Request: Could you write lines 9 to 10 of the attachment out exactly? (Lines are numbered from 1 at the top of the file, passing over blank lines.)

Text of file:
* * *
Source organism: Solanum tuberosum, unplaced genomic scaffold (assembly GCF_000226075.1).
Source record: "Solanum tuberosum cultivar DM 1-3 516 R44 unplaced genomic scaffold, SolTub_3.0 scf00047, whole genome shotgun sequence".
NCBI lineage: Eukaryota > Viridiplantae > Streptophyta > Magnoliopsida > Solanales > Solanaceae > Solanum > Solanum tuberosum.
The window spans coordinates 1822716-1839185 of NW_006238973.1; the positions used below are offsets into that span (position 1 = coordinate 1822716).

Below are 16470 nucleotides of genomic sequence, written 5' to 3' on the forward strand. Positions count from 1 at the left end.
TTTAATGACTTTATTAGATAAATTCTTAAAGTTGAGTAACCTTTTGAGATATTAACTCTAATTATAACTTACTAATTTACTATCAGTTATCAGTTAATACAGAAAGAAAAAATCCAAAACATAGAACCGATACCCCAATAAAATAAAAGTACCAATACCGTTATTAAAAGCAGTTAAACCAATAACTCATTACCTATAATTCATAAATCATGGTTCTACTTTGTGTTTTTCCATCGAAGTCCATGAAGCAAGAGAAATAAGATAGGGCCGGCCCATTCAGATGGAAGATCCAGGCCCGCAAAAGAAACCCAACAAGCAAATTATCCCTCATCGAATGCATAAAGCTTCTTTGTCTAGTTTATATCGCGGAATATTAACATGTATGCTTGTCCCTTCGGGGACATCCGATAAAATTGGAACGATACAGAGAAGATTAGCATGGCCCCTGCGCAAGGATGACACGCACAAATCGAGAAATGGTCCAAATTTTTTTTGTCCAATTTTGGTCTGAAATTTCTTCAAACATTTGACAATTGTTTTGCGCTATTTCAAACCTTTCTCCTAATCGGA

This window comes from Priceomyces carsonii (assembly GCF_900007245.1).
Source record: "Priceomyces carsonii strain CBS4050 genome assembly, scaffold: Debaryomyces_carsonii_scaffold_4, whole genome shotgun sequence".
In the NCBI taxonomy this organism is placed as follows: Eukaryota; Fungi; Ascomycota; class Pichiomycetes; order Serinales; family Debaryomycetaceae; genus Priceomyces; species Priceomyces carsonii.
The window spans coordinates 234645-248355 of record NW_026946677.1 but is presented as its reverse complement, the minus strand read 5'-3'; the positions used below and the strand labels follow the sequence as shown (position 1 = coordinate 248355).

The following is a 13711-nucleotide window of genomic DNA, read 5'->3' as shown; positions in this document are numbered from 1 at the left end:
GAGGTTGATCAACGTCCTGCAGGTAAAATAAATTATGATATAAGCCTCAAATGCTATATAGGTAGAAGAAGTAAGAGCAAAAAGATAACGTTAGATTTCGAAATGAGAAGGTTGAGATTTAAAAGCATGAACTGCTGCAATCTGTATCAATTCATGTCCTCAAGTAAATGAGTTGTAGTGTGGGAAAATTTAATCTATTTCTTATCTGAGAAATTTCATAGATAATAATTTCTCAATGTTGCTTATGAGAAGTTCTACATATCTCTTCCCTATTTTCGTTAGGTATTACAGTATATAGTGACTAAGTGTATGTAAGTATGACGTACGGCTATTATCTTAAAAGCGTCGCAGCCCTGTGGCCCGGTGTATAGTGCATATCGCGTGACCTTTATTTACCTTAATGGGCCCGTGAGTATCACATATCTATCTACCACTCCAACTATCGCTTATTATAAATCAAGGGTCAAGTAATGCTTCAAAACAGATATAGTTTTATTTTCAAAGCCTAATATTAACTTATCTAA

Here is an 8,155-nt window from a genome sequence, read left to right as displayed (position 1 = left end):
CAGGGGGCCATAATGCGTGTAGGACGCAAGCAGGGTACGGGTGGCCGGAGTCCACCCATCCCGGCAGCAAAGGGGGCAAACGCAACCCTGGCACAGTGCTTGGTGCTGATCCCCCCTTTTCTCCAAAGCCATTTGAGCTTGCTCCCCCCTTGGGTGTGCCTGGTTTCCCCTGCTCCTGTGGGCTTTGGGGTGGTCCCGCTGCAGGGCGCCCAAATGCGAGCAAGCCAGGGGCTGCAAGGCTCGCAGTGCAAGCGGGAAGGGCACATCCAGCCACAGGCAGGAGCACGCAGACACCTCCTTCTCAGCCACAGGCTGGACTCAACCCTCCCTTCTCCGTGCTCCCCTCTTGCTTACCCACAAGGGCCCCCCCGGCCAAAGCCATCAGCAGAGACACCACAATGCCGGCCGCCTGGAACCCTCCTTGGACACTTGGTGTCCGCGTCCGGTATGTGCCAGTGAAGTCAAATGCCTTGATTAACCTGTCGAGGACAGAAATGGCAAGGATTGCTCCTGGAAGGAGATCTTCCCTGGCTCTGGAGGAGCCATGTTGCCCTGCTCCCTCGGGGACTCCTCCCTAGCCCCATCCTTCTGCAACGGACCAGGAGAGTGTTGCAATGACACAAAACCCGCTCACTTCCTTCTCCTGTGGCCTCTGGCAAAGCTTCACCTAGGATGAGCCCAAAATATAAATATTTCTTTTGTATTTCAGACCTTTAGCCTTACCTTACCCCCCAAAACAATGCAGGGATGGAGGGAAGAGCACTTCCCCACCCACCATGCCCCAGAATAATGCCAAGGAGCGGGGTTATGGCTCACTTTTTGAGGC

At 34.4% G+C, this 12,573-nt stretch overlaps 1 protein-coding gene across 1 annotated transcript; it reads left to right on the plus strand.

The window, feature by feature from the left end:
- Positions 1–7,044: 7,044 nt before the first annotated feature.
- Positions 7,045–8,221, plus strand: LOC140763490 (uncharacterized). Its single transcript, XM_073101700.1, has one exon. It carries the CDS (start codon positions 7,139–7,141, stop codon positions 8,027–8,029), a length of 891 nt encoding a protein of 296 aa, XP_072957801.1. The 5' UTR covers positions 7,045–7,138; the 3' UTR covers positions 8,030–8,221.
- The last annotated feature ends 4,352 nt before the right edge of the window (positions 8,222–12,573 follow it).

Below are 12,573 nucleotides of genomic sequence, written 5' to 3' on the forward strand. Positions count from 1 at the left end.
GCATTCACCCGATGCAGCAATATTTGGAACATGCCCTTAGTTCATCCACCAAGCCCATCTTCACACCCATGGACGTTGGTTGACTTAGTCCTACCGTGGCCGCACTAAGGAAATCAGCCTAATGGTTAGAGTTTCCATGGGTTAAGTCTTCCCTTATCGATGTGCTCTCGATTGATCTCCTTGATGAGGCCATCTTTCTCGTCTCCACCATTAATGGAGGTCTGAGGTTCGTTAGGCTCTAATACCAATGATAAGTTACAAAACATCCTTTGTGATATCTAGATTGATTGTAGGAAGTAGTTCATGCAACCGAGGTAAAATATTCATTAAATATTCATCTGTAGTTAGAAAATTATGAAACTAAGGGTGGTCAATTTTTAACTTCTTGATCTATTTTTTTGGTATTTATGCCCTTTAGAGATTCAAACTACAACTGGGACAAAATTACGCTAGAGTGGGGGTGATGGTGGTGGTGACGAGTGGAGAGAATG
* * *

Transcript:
In the NCBI taxonomy this organism is placed as follows: Eukaryota; Fungi; Ascomycota; class Pichiomycetes; order Serinales; family Debaryomycetaceae; genus Priceomyces; species Priceomyces carsonii.
The window spans coordinates 234645-248355 of record NW_026946677.1 but is presented as its reverse complement, the minus strand read 5'-3'; the positions used below and the strand labels follow the sequence as shown (position 1 = coordinate 248355).